Eye For Film >> Movies >> The Black Balloon (2008) Film Review
The Black Balloon
Reviewed by: Chris
Are you sitting comfortably? Are you a tolerant, open-minded person reading this? How about if someone walks into your house, your bathroom, while your daughter is taking a shower. They act extremely weird. Can you still be kind and tolerant, acting reasonably towards a strapping young man who, unknown to you, is autistic?
The tagline for this film is “Normality is relative.” So just how much of someone else’s normality can you take?
According to director Elissa Down, the Black Balloon is, “a metaphor for a ‘different’ childhood filled with moments of chaos, joy and sadness for what may have been.” Our cinematic awareness of autism is probably defined by Rain Man, or the more nuanced but rarely seen Snow Cake. Elissa Down says “it was very important in the rehearsal process to take it to the streets and for Thomas and Charlie and Jackie and Thomas to do some road-testing of their characters in public.” Charlie, her main character, announces the family arrival to the neighbours by banging a wooden spoon and wailing on the front lawn. Charlie doesn’t speak. He’s autistic and has ADD. He’s unpredictable, unmanageable, and often disgusting. He recalls not the mediated autism of Rain Man or Snow Flake but the out-of-control weirdness appropriated by Lars von Trier’s characters in the controversial film, The Idiots.
Charlie is not ‘nice’ – at least not until you’ve managed to see him through the eyes of his devoted parents. To them, he is like a big child who has frequent tantrums. He’s not an ideal brother to younger sibling Thomas, who’s just turning 16. Especially as the girl in the shower is the girl he is trying to date. Especially as when he finally has her over to dinner, Charlie gets his testosterone-filled kit out at the table and gives it a good rub.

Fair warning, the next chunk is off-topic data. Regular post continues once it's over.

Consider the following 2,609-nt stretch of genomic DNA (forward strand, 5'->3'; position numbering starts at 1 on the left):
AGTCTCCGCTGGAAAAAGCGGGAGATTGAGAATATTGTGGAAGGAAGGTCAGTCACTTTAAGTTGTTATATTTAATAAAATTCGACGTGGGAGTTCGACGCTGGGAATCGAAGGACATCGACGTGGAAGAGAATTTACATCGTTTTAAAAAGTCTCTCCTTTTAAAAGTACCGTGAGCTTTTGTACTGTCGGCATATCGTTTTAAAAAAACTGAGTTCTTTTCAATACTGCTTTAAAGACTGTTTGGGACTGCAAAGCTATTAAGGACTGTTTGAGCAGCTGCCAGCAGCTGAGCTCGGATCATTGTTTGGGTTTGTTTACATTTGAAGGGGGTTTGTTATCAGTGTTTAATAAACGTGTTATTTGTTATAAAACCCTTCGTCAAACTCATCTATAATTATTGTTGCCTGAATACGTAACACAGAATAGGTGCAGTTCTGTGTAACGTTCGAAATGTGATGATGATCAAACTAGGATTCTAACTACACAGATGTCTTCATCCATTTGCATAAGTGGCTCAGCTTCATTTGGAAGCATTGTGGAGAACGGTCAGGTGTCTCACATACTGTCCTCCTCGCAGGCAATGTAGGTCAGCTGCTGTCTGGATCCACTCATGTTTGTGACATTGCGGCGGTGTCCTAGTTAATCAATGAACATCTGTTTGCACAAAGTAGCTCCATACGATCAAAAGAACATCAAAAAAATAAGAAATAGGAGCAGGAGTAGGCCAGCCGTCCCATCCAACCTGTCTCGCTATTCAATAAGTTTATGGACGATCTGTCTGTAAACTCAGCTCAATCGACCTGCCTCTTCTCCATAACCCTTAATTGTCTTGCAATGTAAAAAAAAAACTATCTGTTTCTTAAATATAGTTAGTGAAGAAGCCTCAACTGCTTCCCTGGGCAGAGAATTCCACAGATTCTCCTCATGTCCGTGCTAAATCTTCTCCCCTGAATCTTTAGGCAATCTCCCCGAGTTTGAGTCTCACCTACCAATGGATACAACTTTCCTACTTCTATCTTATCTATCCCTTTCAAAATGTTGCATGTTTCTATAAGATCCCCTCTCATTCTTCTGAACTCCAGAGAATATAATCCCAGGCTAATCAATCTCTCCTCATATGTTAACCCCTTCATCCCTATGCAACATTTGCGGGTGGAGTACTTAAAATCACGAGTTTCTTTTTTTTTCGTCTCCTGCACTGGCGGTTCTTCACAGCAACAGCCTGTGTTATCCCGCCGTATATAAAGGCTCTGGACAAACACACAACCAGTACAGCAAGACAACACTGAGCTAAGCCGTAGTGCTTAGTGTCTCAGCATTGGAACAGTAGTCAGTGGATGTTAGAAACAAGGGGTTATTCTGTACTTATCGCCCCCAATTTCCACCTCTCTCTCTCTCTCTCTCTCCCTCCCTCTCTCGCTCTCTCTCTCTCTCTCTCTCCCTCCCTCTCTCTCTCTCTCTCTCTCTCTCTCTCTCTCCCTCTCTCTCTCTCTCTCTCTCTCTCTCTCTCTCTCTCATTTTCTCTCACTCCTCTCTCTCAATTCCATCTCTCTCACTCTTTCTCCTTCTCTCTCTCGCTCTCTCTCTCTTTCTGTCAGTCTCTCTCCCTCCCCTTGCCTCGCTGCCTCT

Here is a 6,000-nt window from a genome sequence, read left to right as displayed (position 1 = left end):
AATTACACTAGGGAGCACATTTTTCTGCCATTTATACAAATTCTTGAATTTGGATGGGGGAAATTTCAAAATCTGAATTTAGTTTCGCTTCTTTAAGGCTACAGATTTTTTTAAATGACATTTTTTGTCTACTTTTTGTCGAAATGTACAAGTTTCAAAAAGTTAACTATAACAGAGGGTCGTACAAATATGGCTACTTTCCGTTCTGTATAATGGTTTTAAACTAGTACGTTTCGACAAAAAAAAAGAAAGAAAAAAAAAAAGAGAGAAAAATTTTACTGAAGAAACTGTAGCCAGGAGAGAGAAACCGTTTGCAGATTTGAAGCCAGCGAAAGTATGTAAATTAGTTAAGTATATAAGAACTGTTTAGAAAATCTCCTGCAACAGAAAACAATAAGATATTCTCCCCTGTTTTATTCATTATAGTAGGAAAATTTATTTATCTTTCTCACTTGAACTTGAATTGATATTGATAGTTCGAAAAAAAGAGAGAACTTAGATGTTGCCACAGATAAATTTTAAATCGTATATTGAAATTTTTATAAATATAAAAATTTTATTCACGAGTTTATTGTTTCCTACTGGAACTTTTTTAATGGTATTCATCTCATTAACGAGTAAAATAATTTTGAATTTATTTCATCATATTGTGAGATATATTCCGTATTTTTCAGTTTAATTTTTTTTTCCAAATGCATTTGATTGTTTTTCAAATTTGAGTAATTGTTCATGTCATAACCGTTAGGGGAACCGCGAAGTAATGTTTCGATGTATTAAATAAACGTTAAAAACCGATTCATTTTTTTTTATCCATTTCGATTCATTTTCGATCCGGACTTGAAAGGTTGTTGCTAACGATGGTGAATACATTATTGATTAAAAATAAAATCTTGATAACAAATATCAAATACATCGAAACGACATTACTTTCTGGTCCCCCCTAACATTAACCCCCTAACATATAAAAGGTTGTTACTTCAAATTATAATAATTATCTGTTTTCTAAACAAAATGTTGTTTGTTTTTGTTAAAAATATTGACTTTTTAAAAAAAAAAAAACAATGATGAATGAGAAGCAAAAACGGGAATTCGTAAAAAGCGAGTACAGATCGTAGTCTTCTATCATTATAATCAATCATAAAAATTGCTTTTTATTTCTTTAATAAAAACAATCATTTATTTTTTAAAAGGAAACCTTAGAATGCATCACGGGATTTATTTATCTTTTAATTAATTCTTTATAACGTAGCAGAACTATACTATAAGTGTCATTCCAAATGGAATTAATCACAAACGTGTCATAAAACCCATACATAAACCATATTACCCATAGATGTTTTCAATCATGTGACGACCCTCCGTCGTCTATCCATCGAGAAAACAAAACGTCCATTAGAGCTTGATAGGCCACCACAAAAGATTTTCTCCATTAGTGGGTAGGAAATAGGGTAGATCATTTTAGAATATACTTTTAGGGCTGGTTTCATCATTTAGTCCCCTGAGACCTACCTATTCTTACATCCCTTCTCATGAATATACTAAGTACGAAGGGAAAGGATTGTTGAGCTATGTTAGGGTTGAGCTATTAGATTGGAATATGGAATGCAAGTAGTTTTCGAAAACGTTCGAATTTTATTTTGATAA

The shower girl is Jackie Masters, Thomas’ partner for basic life-saving classes at school. In what seems like a happy nod to mainstream cinema, Jackie is not only gorgeous but has a beautiful personality. She helps Thomas to feel more caring towards his brother as they soon form a threesome for days out together.
Toni Collette plays the boys’ Mum, heavily pregnant. Which means Thomas is called on to help Dad around the house a bit more and with looking after Charlie.
The Black Balloon is an excellent example of Australian cinema's coming-of-age movies. It fearlessly reaches outside the box and sets up a tug-of-war between normalcy and idiosyncrasy. Although there are elements of rather unsubtle box-office pandering (the photogenic young couple and a rather simplistic finale) it opens up new challenges in the way we think about people. The Black Balloon is a film of which to be proud.Reviewed on: 07 Jul 2008